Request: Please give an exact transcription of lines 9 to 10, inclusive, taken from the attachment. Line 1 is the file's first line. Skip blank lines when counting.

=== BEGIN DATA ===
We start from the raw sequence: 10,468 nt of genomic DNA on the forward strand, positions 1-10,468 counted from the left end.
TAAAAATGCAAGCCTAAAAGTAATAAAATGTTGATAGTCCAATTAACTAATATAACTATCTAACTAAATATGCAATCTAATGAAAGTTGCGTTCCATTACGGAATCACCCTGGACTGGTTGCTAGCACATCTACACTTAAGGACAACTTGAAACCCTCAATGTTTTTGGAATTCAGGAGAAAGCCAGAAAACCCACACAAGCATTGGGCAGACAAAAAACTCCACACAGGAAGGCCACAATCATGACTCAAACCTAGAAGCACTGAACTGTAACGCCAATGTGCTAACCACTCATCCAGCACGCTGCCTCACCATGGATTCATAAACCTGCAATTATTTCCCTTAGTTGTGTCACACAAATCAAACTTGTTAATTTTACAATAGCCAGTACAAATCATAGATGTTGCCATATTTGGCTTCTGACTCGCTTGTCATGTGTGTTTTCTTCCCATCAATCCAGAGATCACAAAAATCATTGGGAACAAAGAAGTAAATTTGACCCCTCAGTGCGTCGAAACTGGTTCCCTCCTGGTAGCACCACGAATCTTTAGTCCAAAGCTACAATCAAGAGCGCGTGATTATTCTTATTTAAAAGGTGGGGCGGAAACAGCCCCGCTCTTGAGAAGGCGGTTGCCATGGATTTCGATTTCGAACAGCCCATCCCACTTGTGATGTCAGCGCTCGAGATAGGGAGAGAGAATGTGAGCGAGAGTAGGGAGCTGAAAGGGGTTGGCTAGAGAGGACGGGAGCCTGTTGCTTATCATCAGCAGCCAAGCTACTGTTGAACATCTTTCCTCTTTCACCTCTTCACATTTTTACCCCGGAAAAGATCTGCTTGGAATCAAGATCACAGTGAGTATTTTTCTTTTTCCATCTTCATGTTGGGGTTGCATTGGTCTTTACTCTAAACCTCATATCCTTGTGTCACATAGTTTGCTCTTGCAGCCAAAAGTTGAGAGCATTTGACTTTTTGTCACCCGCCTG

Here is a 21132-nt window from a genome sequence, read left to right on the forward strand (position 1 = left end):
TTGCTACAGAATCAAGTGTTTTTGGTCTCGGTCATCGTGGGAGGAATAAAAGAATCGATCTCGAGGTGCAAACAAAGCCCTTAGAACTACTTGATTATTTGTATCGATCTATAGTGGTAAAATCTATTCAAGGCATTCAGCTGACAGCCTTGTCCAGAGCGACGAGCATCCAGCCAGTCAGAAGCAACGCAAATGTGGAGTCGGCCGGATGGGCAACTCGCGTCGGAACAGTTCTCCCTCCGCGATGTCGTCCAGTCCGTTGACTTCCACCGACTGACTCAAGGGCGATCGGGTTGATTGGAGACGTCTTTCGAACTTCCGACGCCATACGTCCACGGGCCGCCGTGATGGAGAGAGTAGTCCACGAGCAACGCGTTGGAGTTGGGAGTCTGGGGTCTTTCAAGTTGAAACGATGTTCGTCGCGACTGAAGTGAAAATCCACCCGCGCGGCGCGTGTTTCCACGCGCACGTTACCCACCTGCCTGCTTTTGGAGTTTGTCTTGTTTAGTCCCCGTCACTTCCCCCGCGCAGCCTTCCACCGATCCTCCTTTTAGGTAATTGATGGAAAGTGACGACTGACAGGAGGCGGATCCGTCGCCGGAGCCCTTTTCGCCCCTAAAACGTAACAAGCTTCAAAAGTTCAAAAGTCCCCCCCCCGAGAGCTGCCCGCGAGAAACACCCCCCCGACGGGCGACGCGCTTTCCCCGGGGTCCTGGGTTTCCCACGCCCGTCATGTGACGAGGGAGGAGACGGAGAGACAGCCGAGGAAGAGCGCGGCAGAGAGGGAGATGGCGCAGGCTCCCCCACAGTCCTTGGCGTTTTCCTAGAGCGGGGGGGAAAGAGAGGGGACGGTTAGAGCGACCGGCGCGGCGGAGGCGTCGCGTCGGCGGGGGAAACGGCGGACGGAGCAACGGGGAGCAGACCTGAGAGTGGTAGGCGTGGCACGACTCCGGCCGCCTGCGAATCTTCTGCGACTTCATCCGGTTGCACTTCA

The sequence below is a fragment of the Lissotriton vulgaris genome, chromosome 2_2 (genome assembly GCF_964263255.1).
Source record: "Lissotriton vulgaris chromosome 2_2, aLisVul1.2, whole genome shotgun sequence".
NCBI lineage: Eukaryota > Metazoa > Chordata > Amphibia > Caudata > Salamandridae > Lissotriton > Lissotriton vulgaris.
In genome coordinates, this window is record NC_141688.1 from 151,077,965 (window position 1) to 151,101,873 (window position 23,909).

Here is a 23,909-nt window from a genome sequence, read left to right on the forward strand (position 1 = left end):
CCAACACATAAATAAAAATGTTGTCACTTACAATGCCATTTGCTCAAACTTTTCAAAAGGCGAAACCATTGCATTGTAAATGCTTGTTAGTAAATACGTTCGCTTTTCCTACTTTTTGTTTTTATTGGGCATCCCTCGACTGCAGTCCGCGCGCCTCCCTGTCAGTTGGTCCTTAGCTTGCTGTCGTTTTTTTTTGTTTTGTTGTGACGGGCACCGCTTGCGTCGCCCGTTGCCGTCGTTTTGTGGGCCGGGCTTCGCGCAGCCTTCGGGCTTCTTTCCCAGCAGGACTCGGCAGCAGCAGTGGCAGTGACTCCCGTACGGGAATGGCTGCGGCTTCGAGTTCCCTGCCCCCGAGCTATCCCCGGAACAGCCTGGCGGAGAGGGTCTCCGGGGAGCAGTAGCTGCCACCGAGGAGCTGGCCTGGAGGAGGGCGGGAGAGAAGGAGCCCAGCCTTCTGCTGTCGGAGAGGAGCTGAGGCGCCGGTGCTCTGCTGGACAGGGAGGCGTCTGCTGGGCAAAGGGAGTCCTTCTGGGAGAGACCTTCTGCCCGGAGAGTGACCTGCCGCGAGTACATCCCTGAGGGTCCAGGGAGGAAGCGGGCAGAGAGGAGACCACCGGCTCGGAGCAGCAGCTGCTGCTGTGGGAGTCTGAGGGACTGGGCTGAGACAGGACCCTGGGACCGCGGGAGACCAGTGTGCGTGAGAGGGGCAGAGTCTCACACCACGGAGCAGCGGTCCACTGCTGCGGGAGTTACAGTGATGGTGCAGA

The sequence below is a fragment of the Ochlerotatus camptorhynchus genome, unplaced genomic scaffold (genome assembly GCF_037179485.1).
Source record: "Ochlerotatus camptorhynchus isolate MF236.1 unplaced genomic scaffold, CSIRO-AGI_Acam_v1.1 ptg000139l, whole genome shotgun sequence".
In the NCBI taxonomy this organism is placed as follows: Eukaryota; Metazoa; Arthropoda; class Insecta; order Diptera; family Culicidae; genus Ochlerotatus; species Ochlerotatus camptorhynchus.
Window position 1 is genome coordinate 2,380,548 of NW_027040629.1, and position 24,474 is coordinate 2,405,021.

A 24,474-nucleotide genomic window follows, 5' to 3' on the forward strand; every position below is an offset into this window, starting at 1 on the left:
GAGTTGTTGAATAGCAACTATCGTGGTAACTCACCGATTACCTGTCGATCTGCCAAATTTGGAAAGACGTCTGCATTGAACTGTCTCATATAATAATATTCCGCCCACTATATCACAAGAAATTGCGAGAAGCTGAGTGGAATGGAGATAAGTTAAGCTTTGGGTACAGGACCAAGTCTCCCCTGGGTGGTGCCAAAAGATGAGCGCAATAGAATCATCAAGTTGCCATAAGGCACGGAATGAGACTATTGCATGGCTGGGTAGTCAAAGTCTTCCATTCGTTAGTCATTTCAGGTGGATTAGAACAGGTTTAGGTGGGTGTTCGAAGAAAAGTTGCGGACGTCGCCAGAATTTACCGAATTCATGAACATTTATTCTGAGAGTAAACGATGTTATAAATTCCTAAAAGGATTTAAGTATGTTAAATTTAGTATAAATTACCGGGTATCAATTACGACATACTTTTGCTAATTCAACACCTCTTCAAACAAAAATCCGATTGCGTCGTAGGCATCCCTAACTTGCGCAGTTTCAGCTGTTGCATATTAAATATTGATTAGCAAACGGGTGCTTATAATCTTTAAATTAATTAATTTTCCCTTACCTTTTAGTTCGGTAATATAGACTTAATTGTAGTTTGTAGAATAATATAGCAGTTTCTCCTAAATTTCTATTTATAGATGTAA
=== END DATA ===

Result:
Here is a 23,909-nt window from a genome sequence, read left to right on the forward strand (position 1 = left end):
CCAACACATAAATAAAAATGTTGTCACTTACAATGCCATTTGCTCAAACTTTTCAAAAGGCGAAACCATTGCATTGTAAATGCTTGTTAGTAAATACGTTCGCTTTTCCTACTTTTTGTTTTTATTGGGCATCCCTCGACTGCAGTCCGCGCGCCTCCCTGTCAGTTGGTCCTTAGCTTGCTGTCGTTTTTTTTTGTTTTGTTGTGACGGGCACCGCTTGCGTCGCCCGTTGCCGTCGTTTTGTGGGCCGGGCTTCGCGCAGCCTTCGGGCTTCTTTCCCAGCAGGACTCGGCAGCAGCAGTGGCAGTGACTCCCGTACGGGAATGGCTGCGGCTTCGAGTTCCCTGCCCCCGAGCTATCCCCGGAACAGCCTGGCGGAGAGGGTCTCCGGGGAGCAGTAGCTGCCACCGAGGAGCTGGCCTGGAGGAGGGCGGGAGAGAAGGAGCCCAGCCTTCTGCTGTCGGAGAGGAGCTGAGGCGCCGGTGCTCTGCTGGACAGGGAGGCGTCTGCTGGGCAAAGGGAGTCCTTCTGGGAGAGACCTTCTGCCCGGAGAGTGACCTGCCGCGAGTACATCCCTGAGGGTCCAGGGAGGAAGCGGGCAGAGAGGAGACCACCGGCTCGGAGCAGCAGCTGCTGCTGTGGGAGTCTGAGGGACTGGGCTGAGACAGGACCCTGGGACCGCGGGAGACCAGTGTGCGTGAGAGGGGCAGAGTCTCACACCACGGAGCAGCGGTCCACTGCTGCGGGAGTTACAGTGATGGTGCAGA